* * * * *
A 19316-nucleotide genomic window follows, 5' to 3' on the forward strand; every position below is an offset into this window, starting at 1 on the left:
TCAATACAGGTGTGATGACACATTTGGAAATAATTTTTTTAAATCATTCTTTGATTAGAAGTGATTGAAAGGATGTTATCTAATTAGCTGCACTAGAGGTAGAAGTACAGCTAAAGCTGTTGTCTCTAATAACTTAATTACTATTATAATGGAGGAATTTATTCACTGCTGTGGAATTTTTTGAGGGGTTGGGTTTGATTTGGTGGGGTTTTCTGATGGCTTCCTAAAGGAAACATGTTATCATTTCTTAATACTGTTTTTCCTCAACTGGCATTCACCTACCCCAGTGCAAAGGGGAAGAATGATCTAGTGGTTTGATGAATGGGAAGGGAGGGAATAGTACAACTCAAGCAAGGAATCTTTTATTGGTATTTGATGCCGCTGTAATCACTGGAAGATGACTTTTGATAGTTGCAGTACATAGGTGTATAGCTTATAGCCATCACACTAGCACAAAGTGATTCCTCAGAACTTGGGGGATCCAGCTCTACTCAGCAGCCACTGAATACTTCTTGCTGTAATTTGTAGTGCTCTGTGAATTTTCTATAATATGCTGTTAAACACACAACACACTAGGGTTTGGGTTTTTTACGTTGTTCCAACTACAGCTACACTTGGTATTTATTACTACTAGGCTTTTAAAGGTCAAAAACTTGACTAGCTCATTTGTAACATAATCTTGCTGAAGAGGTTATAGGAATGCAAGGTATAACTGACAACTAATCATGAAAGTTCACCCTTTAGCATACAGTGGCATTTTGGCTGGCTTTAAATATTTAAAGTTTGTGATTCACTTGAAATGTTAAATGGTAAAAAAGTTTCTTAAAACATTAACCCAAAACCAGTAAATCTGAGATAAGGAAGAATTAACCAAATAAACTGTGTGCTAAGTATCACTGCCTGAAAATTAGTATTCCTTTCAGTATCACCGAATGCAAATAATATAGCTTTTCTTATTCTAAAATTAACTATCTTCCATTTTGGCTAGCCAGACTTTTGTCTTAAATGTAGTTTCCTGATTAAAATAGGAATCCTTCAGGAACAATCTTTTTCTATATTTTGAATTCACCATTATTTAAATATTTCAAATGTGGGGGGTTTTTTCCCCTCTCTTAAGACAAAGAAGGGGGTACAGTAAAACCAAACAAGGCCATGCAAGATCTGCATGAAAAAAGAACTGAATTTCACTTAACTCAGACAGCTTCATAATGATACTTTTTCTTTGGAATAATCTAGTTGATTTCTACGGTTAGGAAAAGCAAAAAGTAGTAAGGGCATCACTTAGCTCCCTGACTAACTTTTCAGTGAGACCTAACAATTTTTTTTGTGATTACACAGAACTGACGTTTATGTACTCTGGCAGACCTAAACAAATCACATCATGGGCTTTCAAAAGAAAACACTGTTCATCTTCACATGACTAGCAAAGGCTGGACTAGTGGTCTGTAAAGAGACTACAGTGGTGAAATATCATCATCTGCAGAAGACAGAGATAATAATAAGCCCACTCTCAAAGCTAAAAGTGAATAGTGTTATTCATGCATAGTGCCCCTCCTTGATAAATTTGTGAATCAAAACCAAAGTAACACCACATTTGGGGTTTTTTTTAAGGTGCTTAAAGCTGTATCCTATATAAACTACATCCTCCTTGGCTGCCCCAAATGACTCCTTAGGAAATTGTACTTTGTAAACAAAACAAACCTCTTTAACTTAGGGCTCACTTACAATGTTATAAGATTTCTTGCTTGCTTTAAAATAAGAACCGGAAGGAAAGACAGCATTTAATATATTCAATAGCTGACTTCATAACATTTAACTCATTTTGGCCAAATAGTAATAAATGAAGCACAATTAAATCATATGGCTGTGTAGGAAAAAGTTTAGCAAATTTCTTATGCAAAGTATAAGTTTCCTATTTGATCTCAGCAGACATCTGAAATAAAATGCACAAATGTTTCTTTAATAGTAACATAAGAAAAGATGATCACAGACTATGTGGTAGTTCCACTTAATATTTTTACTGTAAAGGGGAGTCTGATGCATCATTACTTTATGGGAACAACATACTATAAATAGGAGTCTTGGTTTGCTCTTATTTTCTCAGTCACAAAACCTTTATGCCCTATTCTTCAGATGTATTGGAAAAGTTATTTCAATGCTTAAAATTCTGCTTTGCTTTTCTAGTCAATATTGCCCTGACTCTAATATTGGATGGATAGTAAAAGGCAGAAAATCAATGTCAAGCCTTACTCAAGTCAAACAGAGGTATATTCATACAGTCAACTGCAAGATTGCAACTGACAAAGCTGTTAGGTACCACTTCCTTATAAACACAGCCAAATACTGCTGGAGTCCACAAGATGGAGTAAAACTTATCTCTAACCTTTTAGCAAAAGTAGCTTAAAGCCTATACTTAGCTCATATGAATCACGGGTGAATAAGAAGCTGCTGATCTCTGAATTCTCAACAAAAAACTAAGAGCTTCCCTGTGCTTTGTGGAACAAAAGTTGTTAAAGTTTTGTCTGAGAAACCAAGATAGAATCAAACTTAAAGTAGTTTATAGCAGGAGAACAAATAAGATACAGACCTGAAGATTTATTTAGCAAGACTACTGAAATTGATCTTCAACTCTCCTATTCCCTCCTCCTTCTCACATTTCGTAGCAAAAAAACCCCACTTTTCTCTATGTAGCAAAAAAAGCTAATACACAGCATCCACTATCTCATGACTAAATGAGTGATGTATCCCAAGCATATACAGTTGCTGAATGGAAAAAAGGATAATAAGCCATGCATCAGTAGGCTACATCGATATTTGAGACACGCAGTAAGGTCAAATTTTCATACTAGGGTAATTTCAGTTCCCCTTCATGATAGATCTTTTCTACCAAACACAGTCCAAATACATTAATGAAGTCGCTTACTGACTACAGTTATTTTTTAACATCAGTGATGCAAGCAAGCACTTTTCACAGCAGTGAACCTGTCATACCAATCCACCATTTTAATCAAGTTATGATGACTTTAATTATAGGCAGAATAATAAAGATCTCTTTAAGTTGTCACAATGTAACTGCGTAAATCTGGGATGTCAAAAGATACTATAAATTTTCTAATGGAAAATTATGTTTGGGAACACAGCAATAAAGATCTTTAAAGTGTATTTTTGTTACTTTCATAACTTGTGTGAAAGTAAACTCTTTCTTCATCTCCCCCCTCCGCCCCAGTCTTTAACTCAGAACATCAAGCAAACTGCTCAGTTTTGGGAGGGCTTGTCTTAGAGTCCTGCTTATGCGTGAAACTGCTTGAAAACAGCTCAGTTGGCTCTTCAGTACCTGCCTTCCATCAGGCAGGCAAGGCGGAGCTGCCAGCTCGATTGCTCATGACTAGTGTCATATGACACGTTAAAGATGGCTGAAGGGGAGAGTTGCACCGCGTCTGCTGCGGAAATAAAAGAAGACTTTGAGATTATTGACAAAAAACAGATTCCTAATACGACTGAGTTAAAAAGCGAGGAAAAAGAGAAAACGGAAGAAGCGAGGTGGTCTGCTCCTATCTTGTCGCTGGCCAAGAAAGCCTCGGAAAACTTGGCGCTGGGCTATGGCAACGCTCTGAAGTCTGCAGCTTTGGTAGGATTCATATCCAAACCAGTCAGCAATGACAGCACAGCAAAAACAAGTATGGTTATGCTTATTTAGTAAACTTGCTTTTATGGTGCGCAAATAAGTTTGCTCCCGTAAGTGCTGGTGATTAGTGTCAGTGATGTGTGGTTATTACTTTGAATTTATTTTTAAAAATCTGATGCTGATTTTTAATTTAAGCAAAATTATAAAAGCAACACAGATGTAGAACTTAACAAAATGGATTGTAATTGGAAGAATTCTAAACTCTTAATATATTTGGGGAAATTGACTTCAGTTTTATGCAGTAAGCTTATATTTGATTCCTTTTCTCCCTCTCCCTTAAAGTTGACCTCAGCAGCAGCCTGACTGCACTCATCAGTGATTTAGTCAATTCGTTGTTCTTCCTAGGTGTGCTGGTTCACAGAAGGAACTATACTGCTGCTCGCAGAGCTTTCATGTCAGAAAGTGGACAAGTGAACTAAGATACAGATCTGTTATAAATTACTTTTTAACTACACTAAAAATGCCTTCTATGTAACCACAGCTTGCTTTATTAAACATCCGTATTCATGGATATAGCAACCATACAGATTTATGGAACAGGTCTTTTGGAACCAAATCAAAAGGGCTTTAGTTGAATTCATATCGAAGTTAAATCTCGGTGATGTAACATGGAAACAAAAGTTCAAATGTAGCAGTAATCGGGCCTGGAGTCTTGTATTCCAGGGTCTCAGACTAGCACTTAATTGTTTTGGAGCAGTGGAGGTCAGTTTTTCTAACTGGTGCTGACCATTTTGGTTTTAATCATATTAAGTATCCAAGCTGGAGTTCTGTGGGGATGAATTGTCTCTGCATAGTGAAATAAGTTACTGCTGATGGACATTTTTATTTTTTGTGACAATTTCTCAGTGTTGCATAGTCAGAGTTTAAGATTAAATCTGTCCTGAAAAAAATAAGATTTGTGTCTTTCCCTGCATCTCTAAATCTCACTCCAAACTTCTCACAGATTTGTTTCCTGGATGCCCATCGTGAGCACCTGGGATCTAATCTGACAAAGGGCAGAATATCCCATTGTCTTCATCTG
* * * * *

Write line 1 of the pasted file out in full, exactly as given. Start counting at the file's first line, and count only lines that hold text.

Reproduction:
A 19316-nucleotide genomic window follows, 5' to 3' on the forward strand; every position below is an offset into this window, starting at 1 on the left: